The camp hosts & locals on the mountain always send hikers to these IMO very overhyped "caves". This was my 3rd visit and the girls 1st. I guess they are worth seeing once, the granite formations in the area are very cool.
    None of us were very impressed on this visit.

    After the "caves", we ended our 3 day 2 night camping trip atop the Big Island with a beautiful slow drive back down the ole' Swifty. Great getaway with great people and as always a great desire to get right back up there and do it again !!!

    Wildflowers
    The meadows are full of yellow sunflowers along with other colors & raspberries.
    Webb Peak via Soldier Creek
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    I don't know why it took me over a year to get back to Mount Graham because I really like this area. I did a Grant Creek Goudy Ridge loop today with side trips down Moonshine Creek and up Webb Peak.

    I was passed going up Grant Creek Trail by three trail runners :o A good portion of Moonshine is torn up from a tree trimming project, however, I was able to get to the falls area and found it to be a nice little side trip. I saw a few cars during the road walk from Grant to Goudy, but no other hikers or runners the rest of the day. With Graham being illegal I settled for Webb. It was nice to hit 10,000 feet after starting the day at 5400. I considered "Chestley" Flats on my way down from Webb, but had to keep Cup and mind and just decided to head for the Xterra.

    The upper sections of Goudy Ridge Trail are nice, with the gigantic pines and old forest feel, but I think the trail loses its redeeming qualities the lower you go. It is a relentless downhill and the trail is in disrepair in spots, however, it gets you down the mountain pretty quick, with some pretty good views.

    Another great trip to Graham. I hope to make it back soon; its a great area with several more trails I want to hike. I just wish it was not so far away.
    Webb Peak via Soldier Creek
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    Last year I hiked this loop stopping at the big "Fort Grant overlook" and set up a fire ring with plans of returning the following week to camp at the spot for a night. One year later on this trip, I made it back and as a very nice bonus, I brought along my Roper Lake SP girls (Addie & Lauren).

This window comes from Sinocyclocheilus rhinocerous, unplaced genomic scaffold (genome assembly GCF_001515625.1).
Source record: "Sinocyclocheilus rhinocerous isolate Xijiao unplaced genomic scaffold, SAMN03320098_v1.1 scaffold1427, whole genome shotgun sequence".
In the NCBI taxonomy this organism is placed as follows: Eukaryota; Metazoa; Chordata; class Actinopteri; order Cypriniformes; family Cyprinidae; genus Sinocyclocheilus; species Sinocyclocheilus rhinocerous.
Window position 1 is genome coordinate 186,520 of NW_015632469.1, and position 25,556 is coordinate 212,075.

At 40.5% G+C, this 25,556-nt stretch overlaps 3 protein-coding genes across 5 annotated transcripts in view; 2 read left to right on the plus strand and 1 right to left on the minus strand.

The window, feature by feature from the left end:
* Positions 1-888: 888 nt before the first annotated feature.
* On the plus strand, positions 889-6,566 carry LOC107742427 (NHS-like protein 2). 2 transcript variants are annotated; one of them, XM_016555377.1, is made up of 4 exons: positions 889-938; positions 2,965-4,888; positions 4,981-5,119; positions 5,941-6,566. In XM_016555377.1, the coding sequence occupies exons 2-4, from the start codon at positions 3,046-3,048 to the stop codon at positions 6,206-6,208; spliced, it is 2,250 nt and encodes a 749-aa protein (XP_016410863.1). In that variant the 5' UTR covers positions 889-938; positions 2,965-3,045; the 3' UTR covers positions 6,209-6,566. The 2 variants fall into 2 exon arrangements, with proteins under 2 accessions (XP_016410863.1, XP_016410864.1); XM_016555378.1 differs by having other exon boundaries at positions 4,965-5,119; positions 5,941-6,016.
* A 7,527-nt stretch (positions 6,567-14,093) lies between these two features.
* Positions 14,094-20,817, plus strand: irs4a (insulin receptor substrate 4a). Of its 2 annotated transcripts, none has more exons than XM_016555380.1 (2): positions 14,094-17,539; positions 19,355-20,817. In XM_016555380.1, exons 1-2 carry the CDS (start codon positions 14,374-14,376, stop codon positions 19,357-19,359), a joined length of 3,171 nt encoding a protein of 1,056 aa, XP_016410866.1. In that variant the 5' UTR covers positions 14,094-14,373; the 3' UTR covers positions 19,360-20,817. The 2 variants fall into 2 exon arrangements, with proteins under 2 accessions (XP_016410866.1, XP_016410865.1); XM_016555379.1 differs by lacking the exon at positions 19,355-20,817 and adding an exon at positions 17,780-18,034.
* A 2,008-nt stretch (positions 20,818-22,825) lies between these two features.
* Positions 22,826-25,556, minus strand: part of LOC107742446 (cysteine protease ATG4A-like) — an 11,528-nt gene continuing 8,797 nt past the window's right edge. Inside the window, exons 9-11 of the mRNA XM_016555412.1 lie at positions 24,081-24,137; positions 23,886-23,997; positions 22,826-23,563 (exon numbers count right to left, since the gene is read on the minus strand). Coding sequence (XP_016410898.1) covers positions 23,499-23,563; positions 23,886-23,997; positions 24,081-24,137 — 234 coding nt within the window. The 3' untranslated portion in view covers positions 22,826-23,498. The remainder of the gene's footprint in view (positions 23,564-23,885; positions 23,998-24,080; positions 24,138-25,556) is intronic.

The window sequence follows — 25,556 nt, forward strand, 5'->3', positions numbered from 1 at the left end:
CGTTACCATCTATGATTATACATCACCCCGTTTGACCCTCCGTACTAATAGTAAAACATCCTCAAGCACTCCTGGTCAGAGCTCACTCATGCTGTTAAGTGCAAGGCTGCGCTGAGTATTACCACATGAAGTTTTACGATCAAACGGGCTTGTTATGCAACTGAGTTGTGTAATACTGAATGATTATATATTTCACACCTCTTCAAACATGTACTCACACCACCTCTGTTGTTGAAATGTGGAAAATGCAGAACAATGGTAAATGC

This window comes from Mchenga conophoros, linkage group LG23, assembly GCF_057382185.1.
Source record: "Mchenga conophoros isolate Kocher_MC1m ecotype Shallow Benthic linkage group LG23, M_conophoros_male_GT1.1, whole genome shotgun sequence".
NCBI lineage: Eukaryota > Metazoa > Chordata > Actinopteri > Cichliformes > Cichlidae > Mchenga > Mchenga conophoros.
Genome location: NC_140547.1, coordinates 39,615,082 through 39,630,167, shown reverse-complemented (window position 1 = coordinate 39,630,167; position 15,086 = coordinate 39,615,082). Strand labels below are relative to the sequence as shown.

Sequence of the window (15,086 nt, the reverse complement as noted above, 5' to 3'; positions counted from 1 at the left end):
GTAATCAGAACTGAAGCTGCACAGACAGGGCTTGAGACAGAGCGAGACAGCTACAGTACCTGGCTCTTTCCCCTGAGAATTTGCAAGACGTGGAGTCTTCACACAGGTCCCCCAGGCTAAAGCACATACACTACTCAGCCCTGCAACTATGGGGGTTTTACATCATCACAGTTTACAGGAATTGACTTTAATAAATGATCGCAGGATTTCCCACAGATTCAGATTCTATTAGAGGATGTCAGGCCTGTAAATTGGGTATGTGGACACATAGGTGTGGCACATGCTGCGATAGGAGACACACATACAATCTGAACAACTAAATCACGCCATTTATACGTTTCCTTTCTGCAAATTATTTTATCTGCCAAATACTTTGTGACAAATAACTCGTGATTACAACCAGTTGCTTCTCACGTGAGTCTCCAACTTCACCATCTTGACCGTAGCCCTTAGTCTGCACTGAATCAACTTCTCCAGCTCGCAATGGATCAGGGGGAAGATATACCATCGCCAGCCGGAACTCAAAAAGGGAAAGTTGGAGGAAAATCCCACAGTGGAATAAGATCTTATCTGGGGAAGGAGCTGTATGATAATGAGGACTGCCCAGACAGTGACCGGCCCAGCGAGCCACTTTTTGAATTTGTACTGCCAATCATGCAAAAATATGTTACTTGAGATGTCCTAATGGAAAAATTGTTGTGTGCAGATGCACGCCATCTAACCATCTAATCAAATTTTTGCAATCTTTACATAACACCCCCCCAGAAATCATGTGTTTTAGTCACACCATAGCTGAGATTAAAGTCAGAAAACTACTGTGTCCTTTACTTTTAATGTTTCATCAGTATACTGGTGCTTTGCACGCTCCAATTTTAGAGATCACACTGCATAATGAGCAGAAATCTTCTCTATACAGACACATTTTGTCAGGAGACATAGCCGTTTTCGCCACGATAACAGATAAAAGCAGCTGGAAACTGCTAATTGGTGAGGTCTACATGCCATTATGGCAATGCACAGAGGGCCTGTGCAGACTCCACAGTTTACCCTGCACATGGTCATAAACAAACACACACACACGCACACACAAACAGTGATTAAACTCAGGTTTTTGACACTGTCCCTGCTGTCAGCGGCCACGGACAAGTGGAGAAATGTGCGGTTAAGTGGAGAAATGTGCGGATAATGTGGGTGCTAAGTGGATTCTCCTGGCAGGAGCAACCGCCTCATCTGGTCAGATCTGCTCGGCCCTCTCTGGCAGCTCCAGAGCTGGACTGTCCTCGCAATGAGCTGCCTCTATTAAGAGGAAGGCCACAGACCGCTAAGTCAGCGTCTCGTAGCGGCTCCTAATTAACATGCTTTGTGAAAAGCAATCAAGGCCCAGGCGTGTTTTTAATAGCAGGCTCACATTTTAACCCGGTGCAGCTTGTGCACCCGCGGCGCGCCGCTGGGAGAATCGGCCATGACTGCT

Day 1 - We arrived at Grant Hill in the mid afternoon and chose the counter clockwise route for the quickest time to the site as the light was gonna get low soon on this south side of the mountain. My fire ring was still intact, had been used since last year, but was set up nicely with firewood for a new night. We set up camp, gathered more firewood & settled in to our amazing overlook site under the supermoon. Fire, conversation, laughs and awesome night views of Fort Grant below with light monsoon storms hitting the valleys & mountains in the southern distance. Twas a most wonderful night with friends that ended at 4am. I settled into my sleeping bag with 50deg temps and a gentle wind through the pines excited about the next day!

    Day 2 - Awoke after 4 hours of sleep, had an energy shooter for breakfast, broke camp and then completed the rest of Grant Hill Loop. We then switched the backpacks for day packs and drove up to Columbine for the days hike. Light rain started to fall as we made our way down the Ash Creek trail, but ended by the time we made it down to the boiler/Webb Peak Y. The Ash Creek trail looked amazing, would have loved to continue down to the falls but Webb Peak was the destination for the day, Ash Creek ..... see ya next week!!!
    The highlight of the climb to Webb came half way up when we watched a big black bear race through the forest just before we entered the meadow he was in. We sucked wind the rest of the way up to the peak and rested under the fire lookout tower at just over 10,000ft.
    From Webb we then took the Chesley Flat trail down to the Swift Trail. The Chesley Flat section was my fav for the day, just a beautiful hike through sunflower filled meadows that I could have went back & forth through all day!
    We then walked the Swift Trail back to Columbine completing a wonderful Loop.

    The monsoons have hit the Pinalenos well this year. The big island is green, green, green. Water flowing down every creek and drainage, rainbow of flowers on every trail and yellow sunflowers fill every meadow. Wildlife spotted on our 2 day trip - Black bear, 14 white-tail deer, 4 Aberts squirrel and many vultures & hawks above.

    I'll remember this one for years, can't wait for our "finale" next week!!!

    Wildflowers
    Yellow mountain sunflowers across every meadow, many other colors along the trails & a good variety of mushrooms in the low light sections.
    Webb Peak via Soldier Creek
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    Webb Peak Big Loop
    Half day trip on top of Graham with the 10,000 ft Webb Peak fire lookout tower being the main attraction for this hike. Started the loop from the Columbine corrals by first taking the Ash Creek trail down -

    ASH CREEK - Still a lot of deadfall along the first .5 miles down to the boiler and Webb Peak spur. All of the aspens have dropped their leaves along this section.

    WEBB PEAK - Took the spur around and up to the peak. There is now a short locked fence around the first segment of the fire lookout ladder, but is easy to climb up over. There was no sign telling you not to do this like Heliograph Peak has, so I climbed up half way before strong wind gusts forced me back down. Not sure if the tower box has been locked up too. I then took the service road down and jumped on the Chesley Flat trail just off the road.